ILLINOIS APPELLATE COURT — SECOND DISTRICT JUDGMENT AFFIRMED.
OPINION FILED FEBRUARY 10, 1981.
THE VILLAGE OF MUNDELEIN, PLAINTIFF-APPELLEE,
ANNETTE OLLIVIER, DEFENDANT-APPELLANT.
APPEAL from the Circuit Court of Lake County; the Hon.
TERRENCE J. BRADY, Judge, presiding.
MR. JUSTICE VAN DEUSEN DELIVERED THE OPINION OF THE COURT:
Rehearing denied March 20, 1981.
Defendant, Annette Ollivier, was found guilty of failing to display a city vehicle sticker in violation of the Mundelein Village Code and fined $15 plus costs.
On appeal, she first contends that Mundelein Ordinance 1.24.040 violates section 1-2-9 of the Municipal Code (Ill. Rev. Stat. 1979, ch. 24, par. 1-2-9) in that the village of Mundelein was without authority to issue a "Notice of Ordinance Violation" with the command to appear at the police station to plead guilty or to post bond and set a court date in lieu of a summons or complaint.
We do not reach the question of the validity of Mundelein Ordinance 1.24.040 because our examination of the ticket entitled "Notice of Ordinance Violation", which is in question in this case, discloses that it is just that, a notice, and no more.
On October 5, 1979, a village police officer placed a ticket entitled "Notice of Ordinance Violation," on the windshield of defendant's automobile as it was parked behind an apartment complex in the village of Mundelein. The ticket cited defendant with "Failure to Display Valid Vehicle Tag" but failed to identify the section of the village code allegedly violated. It also indicated that the amount of the violation was $25 and that it was to be paid within 10 days from the date of issuance, and it provided a place for the defendant to plead guilty to the violation named above and to waive trial and court hearing. It also contained the following language:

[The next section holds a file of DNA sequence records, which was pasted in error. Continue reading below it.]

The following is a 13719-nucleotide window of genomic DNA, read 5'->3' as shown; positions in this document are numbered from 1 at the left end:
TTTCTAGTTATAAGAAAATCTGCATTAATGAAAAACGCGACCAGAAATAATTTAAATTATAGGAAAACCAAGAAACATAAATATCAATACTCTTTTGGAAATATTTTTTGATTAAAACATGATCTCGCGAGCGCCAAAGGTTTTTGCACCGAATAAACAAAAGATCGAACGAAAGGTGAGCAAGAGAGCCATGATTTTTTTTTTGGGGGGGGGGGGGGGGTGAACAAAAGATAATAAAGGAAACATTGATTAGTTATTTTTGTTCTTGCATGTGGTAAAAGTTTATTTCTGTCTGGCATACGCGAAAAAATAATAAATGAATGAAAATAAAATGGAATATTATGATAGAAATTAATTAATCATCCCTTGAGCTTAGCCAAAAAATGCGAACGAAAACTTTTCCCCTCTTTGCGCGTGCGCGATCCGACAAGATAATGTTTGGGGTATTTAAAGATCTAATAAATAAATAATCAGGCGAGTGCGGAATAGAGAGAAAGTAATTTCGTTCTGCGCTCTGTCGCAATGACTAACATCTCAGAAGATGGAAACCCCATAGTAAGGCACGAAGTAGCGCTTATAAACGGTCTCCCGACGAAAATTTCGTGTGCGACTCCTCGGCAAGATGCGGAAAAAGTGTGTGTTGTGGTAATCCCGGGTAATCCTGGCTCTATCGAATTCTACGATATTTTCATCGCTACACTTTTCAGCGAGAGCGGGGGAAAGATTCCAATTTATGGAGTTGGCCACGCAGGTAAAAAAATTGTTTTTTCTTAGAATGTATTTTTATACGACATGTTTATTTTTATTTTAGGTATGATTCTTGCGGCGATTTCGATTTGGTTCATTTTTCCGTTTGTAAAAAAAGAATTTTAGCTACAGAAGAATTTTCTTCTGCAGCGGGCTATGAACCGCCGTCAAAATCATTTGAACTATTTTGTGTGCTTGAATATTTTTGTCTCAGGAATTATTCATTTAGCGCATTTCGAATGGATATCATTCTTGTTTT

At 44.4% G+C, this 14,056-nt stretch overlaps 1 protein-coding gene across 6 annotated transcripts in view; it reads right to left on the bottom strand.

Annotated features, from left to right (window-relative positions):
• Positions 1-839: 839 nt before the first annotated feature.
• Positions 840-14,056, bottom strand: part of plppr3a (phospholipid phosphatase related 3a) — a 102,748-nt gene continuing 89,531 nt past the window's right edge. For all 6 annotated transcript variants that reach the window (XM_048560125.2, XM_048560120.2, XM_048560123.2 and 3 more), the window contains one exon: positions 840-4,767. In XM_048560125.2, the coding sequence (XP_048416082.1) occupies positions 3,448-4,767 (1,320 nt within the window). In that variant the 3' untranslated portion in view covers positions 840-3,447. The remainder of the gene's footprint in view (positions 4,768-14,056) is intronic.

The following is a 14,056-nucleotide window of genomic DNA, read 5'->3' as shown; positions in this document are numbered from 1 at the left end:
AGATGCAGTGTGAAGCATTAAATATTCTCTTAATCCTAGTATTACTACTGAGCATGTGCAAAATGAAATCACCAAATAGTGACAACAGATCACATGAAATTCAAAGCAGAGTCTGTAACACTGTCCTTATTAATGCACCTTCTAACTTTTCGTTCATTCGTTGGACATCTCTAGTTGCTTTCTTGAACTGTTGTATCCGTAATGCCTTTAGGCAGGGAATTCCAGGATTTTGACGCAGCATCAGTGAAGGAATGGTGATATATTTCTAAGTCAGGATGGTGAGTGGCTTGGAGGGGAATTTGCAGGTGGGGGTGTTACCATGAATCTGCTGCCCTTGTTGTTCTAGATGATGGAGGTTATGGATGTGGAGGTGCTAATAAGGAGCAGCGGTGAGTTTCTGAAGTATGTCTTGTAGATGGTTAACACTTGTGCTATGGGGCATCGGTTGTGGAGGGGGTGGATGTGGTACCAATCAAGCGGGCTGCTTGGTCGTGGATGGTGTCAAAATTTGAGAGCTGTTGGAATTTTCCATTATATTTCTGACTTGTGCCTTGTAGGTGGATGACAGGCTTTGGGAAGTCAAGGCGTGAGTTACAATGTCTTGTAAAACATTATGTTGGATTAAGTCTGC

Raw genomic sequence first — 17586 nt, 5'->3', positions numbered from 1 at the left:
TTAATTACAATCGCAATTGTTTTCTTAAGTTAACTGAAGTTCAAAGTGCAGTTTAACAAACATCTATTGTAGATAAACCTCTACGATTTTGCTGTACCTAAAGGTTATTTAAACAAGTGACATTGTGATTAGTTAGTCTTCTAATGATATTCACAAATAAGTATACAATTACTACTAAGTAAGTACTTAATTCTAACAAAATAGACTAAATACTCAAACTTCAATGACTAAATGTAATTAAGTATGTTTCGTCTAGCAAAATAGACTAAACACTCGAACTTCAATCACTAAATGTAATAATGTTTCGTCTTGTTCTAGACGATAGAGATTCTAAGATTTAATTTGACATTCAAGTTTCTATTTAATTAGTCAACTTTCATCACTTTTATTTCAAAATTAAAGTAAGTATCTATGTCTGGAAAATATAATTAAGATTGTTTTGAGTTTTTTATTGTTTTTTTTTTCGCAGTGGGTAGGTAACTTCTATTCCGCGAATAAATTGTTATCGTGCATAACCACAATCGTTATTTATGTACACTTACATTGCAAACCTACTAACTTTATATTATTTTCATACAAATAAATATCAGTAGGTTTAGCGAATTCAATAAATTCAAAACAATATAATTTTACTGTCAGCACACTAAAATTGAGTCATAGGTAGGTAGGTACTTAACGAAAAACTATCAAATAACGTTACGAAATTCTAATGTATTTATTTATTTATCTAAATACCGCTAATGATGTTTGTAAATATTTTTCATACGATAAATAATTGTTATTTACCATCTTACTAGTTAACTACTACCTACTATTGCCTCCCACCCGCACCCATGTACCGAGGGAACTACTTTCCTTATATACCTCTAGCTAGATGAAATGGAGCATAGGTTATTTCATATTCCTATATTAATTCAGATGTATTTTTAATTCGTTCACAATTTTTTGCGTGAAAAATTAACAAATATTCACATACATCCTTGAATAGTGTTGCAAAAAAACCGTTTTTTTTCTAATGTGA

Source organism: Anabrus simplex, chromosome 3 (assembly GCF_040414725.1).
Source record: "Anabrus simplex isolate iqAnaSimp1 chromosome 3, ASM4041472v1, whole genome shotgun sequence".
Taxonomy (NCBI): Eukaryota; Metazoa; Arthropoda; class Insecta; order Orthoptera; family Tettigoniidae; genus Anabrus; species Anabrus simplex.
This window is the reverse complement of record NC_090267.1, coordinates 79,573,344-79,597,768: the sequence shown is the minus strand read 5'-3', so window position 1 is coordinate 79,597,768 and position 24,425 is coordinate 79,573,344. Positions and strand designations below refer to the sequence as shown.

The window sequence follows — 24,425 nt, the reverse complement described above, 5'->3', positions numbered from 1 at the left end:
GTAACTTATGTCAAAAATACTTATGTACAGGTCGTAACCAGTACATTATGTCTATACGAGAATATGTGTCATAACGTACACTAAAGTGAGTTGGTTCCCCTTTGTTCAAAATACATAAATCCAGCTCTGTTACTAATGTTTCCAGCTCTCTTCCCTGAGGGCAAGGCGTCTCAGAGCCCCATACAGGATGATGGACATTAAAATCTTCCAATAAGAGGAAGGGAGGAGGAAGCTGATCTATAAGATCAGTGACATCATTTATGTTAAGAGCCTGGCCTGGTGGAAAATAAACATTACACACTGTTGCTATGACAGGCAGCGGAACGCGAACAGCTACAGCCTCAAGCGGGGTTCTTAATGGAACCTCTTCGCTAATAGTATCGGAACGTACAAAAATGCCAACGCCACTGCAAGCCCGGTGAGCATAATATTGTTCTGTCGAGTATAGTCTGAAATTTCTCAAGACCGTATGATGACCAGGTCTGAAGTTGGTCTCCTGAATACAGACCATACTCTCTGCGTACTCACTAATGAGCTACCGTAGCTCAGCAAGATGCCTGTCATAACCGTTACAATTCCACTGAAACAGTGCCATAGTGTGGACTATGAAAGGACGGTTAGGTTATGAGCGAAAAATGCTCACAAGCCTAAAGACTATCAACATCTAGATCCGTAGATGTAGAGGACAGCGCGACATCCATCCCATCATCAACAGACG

"BEFORE DUE DATE
— YOU MAY —
1. Mail or pay in person the amount specified at the Mundelein Police Department, 200 N. Seymour Ave., Mundelein, Ill 60060.
2. Appear in person at the Mundelein Police Department and request a court date."
Another notice, entitled "Notice of Ordinance Violation Second Notice," was furnished to the defendant. This notice was almost identical to the first except that it stated that the violation had to be paid before October 26, 1979, and added the following language to the above quoted section:
"Failure to comply may result in a warrant being issued for your arrest."
• 1 Contrary to the defendant's assertions, the "Notice of Ordinance Violation" does not command the defendant to do anything. Rather, it advised her of actions which she might take and, also, that if she chose to take no action, the village might take court action against her. Such notice of violation is not the commencement of court action for violation of a village ordinance and is not in contravention of the provisions of section 1-2-9 of the Municipal Code. Ill. Rev. Stat. 1979, ch. 24, par. 1-2-9.